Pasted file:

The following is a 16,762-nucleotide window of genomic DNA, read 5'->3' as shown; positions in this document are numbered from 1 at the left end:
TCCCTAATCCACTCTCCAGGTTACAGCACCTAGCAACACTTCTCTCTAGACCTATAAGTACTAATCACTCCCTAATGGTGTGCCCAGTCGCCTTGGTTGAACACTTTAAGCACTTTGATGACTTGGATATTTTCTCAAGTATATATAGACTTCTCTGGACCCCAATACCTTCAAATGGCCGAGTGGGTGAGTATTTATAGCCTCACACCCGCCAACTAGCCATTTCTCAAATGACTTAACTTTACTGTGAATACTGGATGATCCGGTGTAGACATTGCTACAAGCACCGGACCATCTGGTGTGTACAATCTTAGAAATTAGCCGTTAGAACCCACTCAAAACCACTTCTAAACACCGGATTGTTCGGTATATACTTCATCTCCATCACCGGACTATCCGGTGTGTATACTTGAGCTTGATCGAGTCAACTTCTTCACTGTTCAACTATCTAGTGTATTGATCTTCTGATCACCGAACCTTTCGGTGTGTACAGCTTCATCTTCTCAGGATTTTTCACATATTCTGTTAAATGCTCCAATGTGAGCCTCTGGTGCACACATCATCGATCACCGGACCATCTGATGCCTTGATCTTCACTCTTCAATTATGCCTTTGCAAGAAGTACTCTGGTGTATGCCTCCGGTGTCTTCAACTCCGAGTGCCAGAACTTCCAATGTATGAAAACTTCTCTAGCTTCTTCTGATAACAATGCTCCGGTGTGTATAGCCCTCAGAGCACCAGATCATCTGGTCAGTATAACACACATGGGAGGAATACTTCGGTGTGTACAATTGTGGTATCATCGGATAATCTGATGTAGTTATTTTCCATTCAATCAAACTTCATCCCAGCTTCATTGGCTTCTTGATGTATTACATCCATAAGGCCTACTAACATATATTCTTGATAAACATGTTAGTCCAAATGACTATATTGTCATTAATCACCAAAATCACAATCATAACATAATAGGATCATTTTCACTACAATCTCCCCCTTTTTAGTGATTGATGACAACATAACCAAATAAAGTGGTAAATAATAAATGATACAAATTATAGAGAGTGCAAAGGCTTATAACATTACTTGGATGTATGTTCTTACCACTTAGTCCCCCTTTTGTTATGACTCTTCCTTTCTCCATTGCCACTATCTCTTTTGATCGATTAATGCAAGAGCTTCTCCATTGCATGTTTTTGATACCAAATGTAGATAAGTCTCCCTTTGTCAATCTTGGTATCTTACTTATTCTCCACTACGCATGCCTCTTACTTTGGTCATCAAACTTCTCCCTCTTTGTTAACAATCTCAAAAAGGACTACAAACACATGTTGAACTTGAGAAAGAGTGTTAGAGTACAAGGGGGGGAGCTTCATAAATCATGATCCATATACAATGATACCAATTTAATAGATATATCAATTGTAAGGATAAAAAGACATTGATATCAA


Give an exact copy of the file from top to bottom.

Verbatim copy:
The following is a 16,762-nucleotide window of genomic DNA, read 5'->3' as shown; positions in this document are numbered from 1 at the left end:
TCCCTAATCCACTCTCCAGGTTACAGCACCTAGCAACACTTCTCTCTAGACCTATAAGTACTAATCACTCCCTAATGGTGTGCCCAGTCGCCTTGGTTGAACACTTTAAGCACTTTGATGACTTGGATATTTTCTCAAGTATATATAGACTTCTCTGGACCCCAATACCTTCAAATGGCCGAGTGGGTGAGTATTTATAGCCTCACACCCGCCAACTAGCCATTTCTCAAATGACTTAACTTTACTGTGAATACTGGATGATCCGGTGTAGACATTGCTACAAGCACCGGACCATCTGGTGTGTACAATCTTAGAAATTAGCCGTTAGAACCCACTCAAAACCACTTCTAAACACCGGATTGTTCGGTATATACTTCATCTCCATCACCGGACTATCCGGTGTGTATACTTGAGCTTGATCGAGTCAACTTCTTCACTGTTCAACTATCTAGTGTATTGATCTTCTGATCACCGAACCTTTCGGTGTGTACAGCTTCATCTTCTCAGGATTTTTCACATATTCTGTTAAATGCTCCAATGTGAGCCTCTGGTGCACACATCATCGATCACCGGACCATCTGATGCCTTGATCTTCACTCTTCAATTATGCCTTTGCAAGAAGTACTCTGGTGTATGCCTCCGGTGTCTTCAACTCCGAGTGCCAGAACTTCCAATGTATGAAAACTTCTCTAGCTTCTTCTGATAACAATGCTCCGGTGTGTATAGCCCTCAGAGCACCAGATCATCTGGTCAGTATAACACACATGGGAGGAATACTTCGGTGTGTACAATTGTGGTATCATCGGATAATCTGATGTAGTTATTTTCCATTCAATCAAACTTCATCCCAGCTTCATTGGCTTCTTGATGTATTACATCCATAAGGCCTACTAACATATATTCTTGATAAACATGTTAGTCCAAATGACTATATTGTCATTAATCACCAAAATCACAATCATAACATAATAGGATCATTTTCACTACAATCTCCCCCTTTTTAGTGATTGATGACAACATAACCAAATAAAGTGGTAAATAATAAATGATACAAATTATAGAGAGTGCAAAGGCTTATAACATTACTTGGATGTATGTTCTTACCACTTAGTCCCCCTTTTGTTATGACTCTTCCTTTCTCCATTGCCACTATCTCTTTTGATCGATTAATGCAAGAGCTTCTCCATTGCATGTTTTTGATACCAAATGTAGATAAGTCTCCCTTTGTCAATCTTGGTATCTTACTTATTCTCCACTACGCATGCCTCTTACTTTGGTCATCAAACTTCTCCCTCTTTGTTAACAATCTCAAAAAGGACTACAAACACATGTTGAACTTGAGAAAGAGTGTTAGAGTACAAGGGGGGGAGCTTCATAAATCATGATCCATATACAATGATACCAATTTAATAGATATATCAATTGTAAGGATAAAAAGACATTGATATCAA